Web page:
The University of Common Sense – Part 1

As part of my community service university degree, I find myself being directed to create a blog!

Unnamed university thinks that this is a good and reasonable use of my time and money – yes, social media is a big deal, and yes knowing how to use technology is also a big deal, but I find myself wondering how something quite so basic worms its way into the second year of a degree level course.

Many of the people in this room were born in the late 80’s – early 90’s, so these people, although they may not be consciously aware of it, do know how to use technology; they grew up with it!

With the prevalence of smartphones, games consoles, free wifi, internet-connected fridges and evermore technologically advanced cars, I feel like this module is a waste of my and most other people’s time.

Of course I come at this entirely from my subjective point of view and my past experiences with computers. The first computer I ever used was an Apple Macintosh Performa 6220 from 1995, and that’s the way it carried on, not a single Windows monstrosity in sight (apart from at school . . . and college . . . and uni). Playing around with the Mac meant that I soon started to learn how computers worked, and eventually, I ended up selling Apple computers.  A little while later I started writing little applications and this lead on to larger, much more complex systems that took care of the security of our demo machines.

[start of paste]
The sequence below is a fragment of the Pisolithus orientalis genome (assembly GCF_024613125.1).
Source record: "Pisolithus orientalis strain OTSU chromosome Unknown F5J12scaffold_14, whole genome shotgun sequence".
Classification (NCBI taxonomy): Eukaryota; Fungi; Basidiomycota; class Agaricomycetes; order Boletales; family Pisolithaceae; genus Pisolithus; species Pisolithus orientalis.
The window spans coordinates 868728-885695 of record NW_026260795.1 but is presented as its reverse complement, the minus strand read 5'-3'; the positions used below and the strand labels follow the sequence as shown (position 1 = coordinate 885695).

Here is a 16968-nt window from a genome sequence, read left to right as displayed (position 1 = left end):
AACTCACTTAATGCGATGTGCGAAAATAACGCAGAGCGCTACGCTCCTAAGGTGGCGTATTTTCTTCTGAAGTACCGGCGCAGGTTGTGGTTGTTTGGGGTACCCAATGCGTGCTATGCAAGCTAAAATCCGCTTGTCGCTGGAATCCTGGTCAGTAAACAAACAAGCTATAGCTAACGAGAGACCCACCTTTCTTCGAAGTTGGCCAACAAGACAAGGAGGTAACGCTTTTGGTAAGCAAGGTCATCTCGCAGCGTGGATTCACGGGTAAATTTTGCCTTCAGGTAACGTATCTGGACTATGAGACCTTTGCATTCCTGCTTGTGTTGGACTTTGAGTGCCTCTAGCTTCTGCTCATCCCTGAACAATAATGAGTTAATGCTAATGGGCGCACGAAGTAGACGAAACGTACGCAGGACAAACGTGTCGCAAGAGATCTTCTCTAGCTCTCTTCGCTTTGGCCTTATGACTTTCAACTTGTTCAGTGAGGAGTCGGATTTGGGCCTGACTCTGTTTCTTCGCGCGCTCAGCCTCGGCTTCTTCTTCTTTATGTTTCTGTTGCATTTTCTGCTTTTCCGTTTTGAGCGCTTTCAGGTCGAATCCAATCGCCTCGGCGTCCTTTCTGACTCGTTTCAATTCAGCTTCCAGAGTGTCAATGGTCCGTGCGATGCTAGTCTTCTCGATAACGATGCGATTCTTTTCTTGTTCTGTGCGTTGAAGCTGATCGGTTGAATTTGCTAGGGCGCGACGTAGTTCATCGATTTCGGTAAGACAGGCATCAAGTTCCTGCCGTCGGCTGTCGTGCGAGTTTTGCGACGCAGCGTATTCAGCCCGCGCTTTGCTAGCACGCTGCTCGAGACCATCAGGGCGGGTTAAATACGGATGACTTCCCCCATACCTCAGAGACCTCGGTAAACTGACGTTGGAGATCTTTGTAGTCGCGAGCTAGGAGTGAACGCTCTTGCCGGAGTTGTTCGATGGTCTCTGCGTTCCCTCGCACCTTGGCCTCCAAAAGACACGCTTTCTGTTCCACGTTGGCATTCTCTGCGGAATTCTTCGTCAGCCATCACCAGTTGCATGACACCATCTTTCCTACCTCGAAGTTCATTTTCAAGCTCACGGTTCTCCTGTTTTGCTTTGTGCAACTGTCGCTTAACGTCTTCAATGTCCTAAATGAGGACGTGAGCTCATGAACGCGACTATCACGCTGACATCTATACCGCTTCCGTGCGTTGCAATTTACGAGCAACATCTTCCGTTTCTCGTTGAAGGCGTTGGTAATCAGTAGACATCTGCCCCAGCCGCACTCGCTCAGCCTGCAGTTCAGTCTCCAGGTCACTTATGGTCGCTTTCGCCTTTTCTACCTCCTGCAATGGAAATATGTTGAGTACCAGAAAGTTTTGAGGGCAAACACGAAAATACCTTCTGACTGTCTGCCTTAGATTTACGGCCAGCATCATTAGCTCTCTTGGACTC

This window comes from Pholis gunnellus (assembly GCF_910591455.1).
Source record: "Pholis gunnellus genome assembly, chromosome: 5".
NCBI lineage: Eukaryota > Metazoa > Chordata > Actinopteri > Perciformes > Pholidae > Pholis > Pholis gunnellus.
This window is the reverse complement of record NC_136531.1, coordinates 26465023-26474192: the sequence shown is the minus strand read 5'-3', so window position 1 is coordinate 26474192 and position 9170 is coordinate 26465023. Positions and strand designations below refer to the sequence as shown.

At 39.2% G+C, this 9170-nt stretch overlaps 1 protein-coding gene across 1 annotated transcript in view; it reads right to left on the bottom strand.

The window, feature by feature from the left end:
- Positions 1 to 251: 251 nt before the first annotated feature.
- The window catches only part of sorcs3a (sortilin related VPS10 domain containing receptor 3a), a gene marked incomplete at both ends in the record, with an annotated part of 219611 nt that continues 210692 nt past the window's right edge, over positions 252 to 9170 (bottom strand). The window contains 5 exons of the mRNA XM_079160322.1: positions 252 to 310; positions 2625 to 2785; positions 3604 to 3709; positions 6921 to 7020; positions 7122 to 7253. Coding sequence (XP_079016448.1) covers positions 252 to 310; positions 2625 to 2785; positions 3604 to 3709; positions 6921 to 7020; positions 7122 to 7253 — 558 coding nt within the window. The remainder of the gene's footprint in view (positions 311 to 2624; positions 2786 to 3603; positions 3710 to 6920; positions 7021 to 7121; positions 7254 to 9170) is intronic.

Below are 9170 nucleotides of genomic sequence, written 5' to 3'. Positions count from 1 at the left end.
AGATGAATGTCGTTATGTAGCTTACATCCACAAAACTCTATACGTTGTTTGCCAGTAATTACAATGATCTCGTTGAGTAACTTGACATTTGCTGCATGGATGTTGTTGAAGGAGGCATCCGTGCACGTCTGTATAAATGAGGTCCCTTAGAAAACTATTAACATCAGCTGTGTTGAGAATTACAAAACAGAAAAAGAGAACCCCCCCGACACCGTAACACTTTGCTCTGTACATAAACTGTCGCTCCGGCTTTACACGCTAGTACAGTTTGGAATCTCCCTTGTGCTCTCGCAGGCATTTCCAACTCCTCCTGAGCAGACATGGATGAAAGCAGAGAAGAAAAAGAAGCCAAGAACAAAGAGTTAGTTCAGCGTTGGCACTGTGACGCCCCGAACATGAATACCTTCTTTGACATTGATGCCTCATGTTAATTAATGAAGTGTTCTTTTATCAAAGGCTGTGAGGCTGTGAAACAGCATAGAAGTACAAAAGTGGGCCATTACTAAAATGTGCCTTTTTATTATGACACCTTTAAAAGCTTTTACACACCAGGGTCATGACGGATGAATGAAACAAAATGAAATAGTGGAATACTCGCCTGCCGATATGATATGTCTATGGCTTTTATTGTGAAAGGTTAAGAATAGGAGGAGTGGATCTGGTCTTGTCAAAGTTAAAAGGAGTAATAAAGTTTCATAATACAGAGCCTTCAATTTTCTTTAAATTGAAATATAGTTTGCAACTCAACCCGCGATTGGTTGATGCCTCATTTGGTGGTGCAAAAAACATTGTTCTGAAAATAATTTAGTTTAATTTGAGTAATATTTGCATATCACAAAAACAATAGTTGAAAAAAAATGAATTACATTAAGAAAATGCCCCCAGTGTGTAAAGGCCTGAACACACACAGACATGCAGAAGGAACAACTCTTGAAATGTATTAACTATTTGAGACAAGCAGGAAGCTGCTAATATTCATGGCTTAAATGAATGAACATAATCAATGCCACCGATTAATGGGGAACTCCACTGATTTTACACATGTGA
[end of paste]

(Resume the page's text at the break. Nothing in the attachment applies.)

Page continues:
Many people think that I’ve decided to study business in order to help launch my applications, but, as much as I love writing programmes, that’s not why I left my full time job, that’s not why I’m here.

Apparently I’m paying £5k a year to be told to wear my glasses if I need to, use a solid flat surface to write on, and to write blogs.

I am wondering if I am in the right place after all. I am wondering whether I should start up my own “university” and charge people £5k a year for telling them things they already know.

Author: Dan

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